Air pollution is bad for your health and draws attention to the care needed with the environment

Editorial Staff

Monday | December 05, 2016 | 3:50 PM | Last update: December 05, 2016, 4:49 PM (Brasilia time)

Levels of air pollution in the world are getting higher and higher, causing very serious consequences to all those who live on our planet. The emission of polluting particles is so intense that in 2015 Santiago in Chile declared an "environmental emergency," advising the population not to do any exercise in the open air for 24 hours.

Unfortunately, this measure may not be exclusively restricted to the South American metropolis. In a report published in May 2016, the United Nations Environment Programme (UNEP) warned that between 2008 and 2013 gas emissions into the atmosphere increased by 8% in urban areas.

Just to have some idea of this, air pollution alone kills more than five million people every year, according to data from the World Health Organization (WHO). In urban centers, nine in every ten inhabitants are exposed to pollution levels that are higher than those considered acceptable by the global entity.

According to the WHO, pollution in these cities is attributed to our dependence on fossil fuels, with our coal-fired power stations, the use of private motor vehicles, the energy inefficiency of buildings and the use of biomass for cooking and heating.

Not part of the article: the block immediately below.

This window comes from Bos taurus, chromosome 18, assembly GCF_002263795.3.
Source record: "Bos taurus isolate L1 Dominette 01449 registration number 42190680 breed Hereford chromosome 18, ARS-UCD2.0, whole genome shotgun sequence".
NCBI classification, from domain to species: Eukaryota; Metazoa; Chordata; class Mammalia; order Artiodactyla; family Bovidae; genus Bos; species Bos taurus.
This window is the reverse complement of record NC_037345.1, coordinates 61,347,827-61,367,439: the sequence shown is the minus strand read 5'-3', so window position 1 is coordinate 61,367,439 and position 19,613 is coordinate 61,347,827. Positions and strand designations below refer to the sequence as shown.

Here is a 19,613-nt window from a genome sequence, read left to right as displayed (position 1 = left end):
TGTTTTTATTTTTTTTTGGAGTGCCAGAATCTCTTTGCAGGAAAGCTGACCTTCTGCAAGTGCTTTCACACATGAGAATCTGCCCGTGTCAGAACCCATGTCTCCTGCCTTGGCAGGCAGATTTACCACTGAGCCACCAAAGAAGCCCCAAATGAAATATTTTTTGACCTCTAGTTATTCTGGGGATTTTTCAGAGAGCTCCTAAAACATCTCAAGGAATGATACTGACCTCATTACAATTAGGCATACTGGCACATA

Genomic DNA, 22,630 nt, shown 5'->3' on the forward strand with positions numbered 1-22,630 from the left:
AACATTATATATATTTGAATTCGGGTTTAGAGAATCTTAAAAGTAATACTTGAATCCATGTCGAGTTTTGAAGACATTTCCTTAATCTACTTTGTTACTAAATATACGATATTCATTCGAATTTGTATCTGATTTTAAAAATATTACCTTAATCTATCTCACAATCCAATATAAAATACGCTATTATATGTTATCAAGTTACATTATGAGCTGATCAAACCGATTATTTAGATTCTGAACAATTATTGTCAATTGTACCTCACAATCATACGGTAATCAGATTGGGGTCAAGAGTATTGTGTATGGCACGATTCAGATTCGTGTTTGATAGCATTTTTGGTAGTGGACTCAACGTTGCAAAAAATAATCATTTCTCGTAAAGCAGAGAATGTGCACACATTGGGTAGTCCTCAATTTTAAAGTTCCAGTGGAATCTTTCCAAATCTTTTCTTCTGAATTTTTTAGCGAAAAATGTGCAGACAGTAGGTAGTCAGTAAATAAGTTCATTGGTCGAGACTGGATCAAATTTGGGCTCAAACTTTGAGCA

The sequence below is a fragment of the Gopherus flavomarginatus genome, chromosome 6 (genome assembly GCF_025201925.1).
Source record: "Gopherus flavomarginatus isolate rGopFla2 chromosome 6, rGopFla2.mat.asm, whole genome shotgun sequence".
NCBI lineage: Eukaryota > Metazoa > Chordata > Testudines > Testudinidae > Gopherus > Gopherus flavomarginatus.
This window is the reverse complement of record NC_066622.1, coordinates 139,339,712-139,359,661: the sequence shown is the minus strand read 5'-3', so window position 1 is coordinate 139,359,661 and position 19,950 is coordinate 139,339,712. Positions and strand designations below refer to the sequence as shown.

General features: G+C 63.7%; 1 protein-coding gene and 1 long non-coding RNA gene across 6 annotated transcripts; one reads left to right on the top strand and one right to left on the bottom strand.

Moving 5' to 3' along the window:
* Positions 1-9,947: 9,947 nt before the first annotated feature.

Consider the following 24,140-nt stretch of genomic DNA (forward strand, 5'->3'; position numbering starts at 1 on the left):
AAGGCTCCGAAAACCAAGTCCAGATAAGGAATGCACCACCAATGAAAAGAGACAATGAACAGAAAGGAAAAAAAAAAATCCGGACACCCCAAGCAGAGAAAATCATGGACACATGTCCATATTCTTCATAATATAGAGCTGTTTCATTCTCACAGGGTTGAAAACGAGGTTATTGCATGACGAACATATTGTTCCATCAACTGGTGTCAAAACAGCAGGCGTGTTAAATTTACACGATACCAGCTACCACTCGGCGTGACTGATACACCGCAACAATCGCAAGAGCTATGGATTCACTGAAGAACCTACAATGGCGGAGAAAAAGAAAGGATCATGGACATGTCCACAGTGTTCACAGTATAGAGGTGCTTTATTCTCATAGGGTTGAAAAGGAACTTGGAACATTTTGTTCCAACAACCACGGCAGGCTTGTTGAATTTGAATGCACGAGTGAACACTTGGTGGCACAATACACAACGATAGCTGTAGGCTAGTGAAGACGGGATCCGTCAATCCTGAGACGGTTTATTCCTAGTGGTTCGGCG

Cheryl Empey/SXC


The situation is so alarming that some countries have already prepared measures for reversing these negative data. Worried about the effects of pollution on the health of their inhabitants, many governments have prioritized using more renewable energy and ecological ovens in order to combat this emergency public health situation. China, for example, recently published a plan for reformulating automobile fuels that encourages the use of electric and hybrid vehicles.


India also launched a project for reducing the figures related to pollution. The country announced the creation of a new national air quality index, with the idea of helping its citizens understand the pollution figures and their implications for health.

The Indian Environment Ministry said that the index will use a color code for indicating the related health impacts, thus providing a more effective understanding of the subject.

According to the World Health Organization, India’s capital city, New Delhi, has the world’s most polluted air, measuring 153 micrograms of small particles per cubic meter.


The picture is complicated, but it’s still possible to reverse it. Since everybody needs to enjoy a balanced ecosystem, the efforts of both citizens and government are essential, even more so because the situation cries out for ever more intense efforts, which is why journalist Paiva Netto states in his article Be careful, we are breathing death:The destruction of Nature is the extinction of the Human Race. If we do not overcome what is difficult today, we may be overwhelmed by what is impossible tomorrow.” 

It’s never too late to begin to change, and it starts with us. When our conscience matures, we’ll change the world!